What is an extra or background actor?
“Extra” and “background actor” mean the same exact thing and are used interchangeably. Production teams tends to call them “extras,” but some people, especially background workers, find it to be a disrespectful term due to how vital these people are to the production. These people are not “extra” fluff added into a production; they are imperative to the realism of the scene. Background actors are the people who fill in the scenery and add life in movies, television shows, and commercials. These are the crowds, the people walking on the sidewalk, the waiter at the restaurant, a passerby, the suspicious onlooker, etc. These uncredited characters usually don’t speak, or if speaking, their voices are indistinguishable among a crowd of voices (e.g. cheering at a football game).
What are the benefits of being a background actor?
Since you’re reading this guide, you probably already have reasons why you might like to pursue background acting. Here are some benefits I came up with:
- Food: Although the food varies from set to set, it is usually of good quality and is always present in large quantity. Regardless of what job I’m performing that day, I spend a lot of my time on set eating. Definitely my favorite perk.
- Experience: You get to see how movies are made. For those looking to work in the film industry beyond extra work, this is a great way to get acclimated to how stuff works on a set. For movie fans, you may get to see or even sometimes meet some of your favorite directors, production people, and actors. Plus it is quite interesting to see how it all works.
- Income: Extraing is a great way to earn some extra money. For non-union it is usually minimum wage for the first eight hours, 1.5x from eight to twelve hours, and 2.0x beyond twelve hours. My experiences put me on set an average of twelve hours at a time. This could really add up — especially for longer scenes that take a week of filming — and you can easily arrange it around your work hours to supplement your income. There are even union workers (primarily in Los Angeles or New York) who are “career extras” making a full-time living through background work.
- Base rate: You are paid a base rate, meaning you receive a set amount of money for eight hours of work. In my state it is $58 for eight hours. What that means is if you show up to the set and they don’t need you, you will get still paid for eight hours of work. Only work for three hours? You still get paid for eight hours of work. I’ve had this happen to me once and it was awesome.
- It’s easy and enjoyable. It is nice getting paid to sit around listening to audio books, eating free food, and meeting interesting people.
What are the requirements for being a movie extra?
While being a movie extra isn’t the most difficult of tasks, there are definitely a few things to keep in mind:
- No acting experience or training is required because you are usually portraying yourself in a variety of situations. Examples: Guy Staring at Sidewalk #4, Woman Dressed As Avocado, Male Fireman #6, Ridiculously Photogenic Extra #2, Woman Who Stares at Camera for an Awkwardly Long Amount of Time #3, etc.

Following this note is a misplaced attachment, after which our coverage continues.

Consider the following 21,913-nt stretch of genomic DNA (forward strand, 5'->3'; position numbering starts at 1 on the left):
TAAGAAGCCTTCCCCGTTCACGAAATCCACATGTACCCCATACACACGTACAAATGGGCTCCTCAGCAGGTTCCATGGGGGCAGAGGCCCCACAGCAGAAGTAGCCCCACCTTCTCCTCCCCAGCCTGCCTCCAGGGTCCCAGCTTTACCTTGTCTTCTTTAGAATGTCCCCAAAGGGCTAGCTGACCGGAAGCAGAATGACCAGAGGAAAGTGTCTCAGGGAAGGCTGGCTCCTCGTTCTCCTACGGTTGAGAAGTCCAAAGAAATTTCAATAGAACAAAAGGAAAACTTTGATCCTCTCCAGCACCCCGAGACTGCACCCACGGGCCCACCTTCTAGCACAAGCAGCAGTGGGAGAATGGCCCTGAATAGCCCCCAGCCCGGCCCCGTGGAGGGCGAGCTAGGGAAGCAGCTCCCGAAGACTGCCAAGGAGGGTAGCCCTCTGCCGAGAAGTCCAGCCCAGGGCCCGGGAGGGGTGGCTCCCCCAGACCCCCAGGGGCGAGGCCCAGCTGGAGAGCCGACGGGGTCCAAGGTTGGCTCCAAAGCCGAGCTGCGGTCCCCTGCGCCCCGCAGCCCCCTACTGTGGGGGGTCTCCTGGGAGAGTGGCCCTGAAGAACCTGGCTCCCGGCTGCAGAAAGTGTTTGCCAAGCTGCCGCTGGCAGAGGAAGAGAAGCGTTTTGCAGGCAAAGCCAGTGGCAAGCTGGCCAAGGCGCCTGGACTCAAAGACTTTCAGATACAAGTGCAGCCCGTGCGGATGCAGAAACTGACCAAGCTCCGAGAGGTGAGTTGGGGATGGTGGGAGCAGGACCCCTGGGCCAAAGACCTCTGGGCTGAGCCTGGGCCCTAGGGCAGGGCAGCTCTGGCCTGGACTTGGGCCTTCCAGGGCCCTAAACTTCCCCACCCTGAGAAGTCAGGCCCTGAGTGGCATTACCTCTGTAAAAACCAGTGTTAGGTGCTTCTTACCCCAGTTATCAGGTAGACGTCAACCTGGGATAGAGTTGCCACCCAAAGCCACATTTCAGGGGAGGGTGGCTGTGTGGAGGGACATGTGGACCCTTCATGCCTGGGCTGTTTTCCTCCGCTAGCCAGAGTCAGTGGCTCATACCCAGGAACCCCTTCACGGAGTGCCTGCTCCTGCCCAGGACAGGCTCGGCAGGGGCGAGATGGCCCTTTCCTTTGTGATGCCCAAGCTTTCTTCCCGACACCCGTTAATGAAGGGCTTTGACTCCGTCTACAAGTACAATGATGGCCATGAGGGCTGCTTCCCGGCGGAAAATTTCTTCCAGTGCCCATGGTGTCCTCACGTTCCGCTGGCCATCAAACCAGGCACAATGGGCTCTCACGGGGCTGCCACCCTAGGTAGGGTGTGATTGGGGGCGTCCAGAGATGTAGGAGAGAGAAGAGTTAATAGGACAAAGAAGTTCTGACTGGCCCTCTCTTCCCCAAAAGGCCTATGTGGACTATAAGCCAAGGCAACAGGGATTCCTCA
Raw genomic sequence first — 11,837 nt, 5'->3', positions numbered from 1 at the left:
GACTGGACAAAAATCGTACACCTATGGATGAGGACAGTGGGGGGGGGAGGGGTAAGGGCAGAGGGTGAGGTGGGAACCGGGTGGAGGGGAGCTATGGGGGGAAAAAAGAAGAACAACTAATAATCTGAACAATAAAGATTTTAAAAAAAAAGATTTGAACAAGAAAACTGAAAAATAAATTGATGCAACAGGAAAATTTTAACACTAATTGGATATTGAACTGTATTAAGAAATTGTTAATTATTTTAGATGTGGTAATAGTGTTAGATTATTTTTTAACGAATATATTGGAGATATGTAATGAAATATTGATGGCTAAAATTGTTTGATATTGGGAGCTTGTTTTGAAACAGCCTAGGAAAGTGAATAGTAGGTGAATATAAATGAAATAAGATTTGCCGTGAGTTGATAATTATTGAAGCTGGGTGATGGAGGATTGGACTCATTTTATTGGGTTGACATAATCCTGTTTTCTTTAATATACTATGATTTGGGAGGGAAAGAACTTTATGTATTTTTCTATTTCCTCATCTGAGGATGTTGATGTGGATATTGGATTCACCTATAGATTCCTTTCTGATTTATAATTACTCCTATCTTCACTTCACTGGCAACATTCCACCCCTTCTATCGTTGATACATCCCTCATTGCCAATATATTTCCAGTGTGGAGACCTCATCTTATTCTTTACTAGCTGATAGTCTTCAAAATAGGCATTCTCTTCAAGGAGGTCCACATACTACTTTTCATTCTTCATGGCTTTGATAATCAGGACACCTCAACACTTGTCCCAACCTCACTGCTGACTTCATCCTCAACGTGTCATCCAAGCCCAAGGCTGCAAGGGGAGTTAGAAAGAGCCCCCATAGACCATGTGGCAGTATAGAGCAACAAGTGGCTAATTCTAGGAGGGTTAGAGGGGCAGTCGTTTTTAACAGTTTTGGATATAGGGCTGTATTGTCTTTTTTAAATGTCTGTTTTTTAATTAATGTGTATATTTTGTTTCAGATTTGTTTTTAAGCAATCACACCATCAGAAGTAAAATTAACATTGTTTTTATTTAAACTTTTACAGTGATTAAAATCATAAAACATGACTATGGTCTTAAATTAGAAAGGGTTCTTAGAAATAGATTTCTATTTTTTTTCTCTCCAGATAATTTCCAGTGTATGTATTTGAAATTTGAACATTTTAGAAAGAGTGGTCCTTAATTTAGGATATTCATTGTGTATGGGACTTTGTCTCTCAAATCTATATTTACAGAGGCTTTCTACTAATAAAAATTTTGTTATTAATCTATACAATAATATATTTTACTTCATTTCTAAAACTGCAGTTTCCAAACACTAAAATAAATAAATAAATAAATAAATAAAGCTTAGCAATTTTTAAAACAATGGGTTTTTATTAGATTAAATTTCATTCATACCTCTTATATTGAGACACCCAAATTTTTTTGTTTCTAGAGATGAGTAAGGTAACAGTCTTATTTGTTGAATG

- What you look like does not matter because extras casting directors need all types of people. Whether you are a knockout 21-year old brunette or a 65-year old bearded obese hitchhiker, you can absolutely find extra work. Unlike the unfortunate reality of real life, being attractive won’t give you much of an advantage in this line of work.
- You need patience because you will be spending a lot of time waiting on set.
- Be a relatively nice person, at least nice enough to not get blacklisted from working again (i.e. don’t act like a douchebag).
- Have a reliable form of transportation. This varies from place to place. For example, if you live in a large city with reliable public transportation 24/7, you may be able to get away with not having access to a car. However, many sets are in very random locations outside of the range of public transportation, and call times may be really early in the morning. I strongly recommend having access to a dependable car.
What can I expect as a background actor?
Here is a
quick walk-through of your day and what the production team expects of you as a background actor:
- After attending a casting call or giving your information to a casting company, you will receive a phone call from an extras casting director or assistant asking if you’re available for a particular shoot. For example, they may say “Are you available on November 5th all day?” or “are you available between the dates of November 5th and November 10th?” You say yes. They will either give you instructions on the phone or tell you to expect instructions at a later date.
- These instructions will lay out when you’re supposed to be on set (call time), what you’re supposed to wear on set, if you’re expected to report to wardrobe (if you’re going to be a police officer or other specialty role), what changes of clothing to bring, and other relevant information.
What To Bring
- Usually you will be told to wear something particular and bring extra sets of clothing. I pack all my clothing changes into a gym bag the night before.
- Make sure you bring two forms of identification OR a passport.